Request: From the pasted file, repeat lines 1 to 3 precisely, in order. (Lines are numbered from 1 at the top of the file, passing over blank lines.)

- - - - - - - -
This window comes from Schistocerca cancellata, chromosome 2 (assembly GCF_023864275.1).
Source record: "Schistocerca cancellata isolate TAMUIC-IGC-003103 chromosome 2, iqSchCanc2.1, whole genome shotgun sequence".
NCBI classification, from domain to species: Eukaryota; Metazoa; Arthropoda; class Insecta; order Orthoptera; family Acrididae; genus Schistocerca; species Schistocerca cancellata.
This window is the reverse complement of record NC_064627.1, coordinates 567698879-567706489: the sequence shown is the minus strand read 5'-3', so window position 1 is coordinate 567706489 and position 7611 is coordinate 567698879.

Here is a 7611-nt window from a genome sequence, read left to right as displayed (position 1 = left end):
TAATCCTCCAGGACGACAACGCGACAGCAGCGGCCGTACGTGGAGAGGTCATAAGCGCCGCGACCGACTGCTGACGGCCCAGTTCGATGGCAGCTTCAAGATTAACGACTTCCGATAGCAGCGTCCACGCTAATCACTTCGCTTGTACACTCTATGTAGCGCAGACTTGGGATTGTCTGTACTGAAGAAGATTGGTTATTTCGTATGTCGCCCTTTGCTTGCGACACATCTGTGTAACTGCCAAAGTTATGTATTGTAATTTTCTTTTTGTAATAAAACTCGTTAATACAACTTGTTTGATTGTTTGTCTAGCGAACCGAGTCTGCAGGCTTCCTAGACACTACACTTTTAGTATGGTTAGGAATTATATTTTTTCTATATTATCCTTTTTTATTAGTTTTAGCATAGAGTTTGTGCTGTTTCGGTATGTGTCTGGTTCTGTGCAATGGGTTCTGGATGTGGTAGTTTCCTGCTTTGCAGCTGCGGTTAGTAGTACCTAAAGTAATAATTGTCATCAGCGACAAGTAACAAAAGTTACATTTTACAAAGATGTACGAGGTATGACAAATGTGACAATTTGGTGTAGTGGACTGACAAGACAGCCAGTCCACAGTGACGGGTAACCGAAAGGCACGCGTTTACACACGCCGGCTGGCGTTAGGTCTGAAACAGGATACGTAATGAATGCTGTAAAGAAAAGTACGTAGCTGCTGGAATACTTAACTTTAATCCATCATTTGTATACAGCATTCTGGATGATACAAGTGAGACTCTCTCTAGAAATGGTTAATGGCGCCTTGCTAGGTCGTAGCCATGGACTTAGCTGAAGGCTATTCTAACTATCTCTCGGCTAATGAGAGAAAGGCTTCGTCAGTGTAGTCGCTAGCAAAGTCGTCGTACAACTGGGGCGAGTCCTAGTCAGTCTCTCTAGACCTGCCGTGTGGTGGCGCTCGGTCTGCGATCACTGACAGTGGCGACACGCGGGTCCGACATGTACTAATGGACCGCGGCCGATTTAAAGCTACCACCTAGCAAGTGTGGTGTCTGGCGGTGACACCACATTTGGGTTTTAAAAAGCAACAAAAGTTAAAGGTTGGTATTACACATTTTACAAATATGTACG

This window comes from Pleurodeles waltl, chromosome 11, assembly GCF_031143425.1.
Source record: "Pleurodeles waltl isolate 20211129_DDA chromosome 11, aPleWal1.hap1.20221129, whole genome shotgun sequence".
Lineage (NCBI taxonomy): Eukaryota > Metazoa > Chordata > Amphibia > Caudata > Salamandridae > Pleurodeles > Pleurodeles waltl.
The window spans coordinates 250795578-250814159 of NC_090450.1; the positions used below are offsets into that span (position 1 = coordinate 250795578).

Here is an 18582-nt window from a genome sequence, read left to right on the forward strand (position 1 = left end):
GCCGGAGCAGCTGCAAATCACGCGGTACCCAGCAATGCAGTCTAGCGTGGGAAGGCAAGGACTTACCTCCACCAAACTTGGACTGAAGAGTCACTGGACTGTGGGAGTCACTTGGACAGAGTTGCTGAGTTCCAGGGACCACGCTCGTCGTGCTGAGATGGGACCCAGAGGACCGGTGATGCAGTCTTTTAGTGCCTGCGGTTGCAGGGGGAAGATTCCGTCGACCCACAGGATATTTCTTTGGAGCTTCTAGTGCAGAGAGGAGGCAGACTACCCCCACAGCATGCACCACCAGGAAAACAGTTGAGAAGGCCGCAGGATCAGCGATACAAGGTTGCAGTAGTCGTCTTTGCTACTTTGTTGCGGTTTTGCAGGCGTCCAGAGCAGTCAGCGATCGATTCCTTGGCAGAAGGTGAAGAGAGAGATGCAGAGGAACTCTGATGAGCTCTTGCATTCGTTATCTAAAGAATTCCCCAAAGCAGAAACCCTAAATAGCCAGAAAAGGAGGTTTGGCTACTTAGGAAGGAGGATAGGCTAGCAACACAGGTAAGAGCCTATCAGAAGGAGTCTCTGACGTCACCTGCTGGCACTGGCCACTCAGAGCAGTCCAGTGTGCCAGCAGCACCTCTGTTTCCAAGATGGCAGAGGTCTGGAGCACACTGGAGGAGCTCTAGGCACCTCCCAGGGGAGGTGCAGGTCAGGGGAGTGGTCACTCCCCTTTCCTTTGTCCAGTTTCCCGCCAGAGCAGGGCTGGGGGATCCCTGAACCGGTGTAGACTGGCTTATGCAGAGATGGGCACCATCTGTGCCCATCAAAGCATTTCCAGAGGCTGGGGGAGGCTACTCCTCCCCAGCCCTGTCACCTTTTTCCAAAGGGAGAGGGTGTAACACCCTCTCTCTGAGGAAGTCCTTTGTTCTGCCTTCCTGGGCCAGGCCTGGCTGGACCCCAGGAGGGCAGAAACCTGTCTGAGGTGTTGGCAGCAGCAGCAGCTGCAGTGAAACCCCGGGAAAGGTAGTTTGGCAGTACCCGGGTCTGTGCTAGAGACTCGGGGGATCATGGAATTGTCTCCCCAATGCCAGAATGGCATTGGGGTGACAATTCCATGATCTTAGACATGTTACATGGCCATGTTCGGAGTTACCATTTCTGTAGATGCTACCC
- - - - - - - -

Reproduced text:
This window comes from Schistocerca cancellata, chromosome 2 (assembly GCF_023864275.1).
Source record: "Schistocerca cancellata isolate TAMUIC-IGC-003103 chromosome 2, iqSchCanc2.1, whole genome shotgun sequence".
NCBI classification, from domain to species: Eukaryota; Metazoa; Arthropoda; class Insecta; order Orthoptera; family Acrididae; genus Schistocerca; species Schistocerca cancellata.